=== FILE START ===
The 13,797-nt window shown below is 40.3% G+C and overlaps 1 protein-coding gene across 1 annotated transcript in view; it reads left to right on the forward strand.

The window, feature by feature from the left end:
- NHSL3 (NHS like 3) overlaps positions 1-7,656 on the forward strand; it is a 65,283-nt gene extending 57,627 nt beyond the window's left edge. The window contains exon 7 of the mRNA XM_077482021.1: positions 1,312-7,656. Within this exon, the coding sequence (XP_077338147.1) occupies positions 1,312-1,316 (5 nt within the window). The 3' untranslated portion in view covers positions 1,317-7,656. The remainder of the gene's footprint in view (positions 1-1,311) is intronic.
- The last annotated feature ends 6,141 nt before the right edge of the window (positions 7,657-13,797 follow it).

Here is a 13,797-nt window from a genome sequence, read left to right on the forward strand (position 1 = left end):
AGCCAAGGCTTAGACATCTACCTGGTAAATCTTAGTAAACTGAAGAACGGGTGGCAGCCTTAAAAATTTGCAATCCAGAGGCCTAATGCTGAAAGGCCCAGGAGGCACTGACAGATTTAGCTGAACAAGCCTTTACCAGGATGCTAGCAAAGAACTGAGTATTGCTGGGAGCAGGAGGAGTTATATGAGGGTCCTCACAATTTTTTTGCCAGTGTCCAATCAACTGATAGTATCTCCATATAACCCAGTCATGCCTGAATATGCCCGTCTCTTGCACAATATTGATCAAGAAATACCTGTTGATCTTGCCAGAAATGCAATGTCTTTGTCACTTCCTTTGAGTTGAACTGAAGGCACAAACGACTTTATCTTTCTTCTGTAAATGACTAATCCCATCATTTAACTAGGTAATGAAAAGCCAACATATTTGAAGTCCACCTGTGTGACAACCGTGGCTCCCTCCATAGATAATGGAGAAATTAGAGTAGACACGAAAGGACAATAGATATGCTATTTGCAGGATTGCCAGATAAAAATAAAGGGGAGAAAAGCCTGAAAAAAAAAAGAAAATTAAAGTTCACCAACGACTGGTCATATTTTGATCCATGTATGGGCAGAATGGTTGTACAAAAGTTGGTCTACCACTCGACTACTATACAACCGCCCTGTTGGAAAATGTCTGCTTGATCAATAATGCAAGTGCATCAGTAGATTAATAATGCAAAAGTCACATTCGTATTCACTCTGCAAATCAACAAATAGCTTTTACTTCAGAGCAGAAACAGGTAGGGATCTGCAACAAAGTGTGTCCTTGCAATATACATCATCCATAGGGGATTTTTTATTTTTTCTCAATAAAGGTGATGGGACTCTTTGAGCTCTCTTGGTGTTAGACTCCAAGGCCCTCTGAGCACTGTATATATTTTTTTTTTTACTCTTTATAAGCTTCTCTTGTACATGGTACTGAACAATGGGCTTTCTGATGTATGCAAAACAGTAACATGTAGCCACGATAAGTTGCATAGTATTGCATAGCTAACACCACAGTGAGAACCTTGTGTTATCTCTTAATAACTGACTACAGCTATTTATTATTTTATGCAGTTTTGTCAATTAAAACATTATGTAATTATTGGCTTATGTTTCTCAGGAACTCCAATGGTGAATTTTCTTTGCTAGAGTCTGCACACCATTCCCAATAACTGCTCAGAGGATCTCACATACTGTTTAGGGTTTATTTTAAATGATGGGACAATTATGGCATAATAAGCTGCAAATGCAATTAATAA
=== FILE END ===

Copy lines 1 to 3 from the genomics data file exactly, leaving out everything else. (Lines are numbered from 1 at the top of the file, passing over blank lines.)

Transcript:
The 13,797-nt window shown below is 40.3% G+C and overlaps 1 protein-coding gene across 1 annotated transcript in view; it reads left to right on the forward strand.

The window, feature by feature from the left end:
- NHSL3 (NHS like 3) overlaps positions 1-7,656 on the forward strand; it is a 65,283-nt gene extending 57,627 nt beyond the window's left edge. The window contains exon 7 of the mRNA XM_077482021.1: positions 1,312-7,656. Within this exon, the coding sequence (XP_077338147.1) occupies positions 1,312-1,316 (5 nt within the window). The 3' untranslated portion in view covers positions 1,317-7,656. The remainder of the gene's footprint in view (positions 1-1,311) is intronic.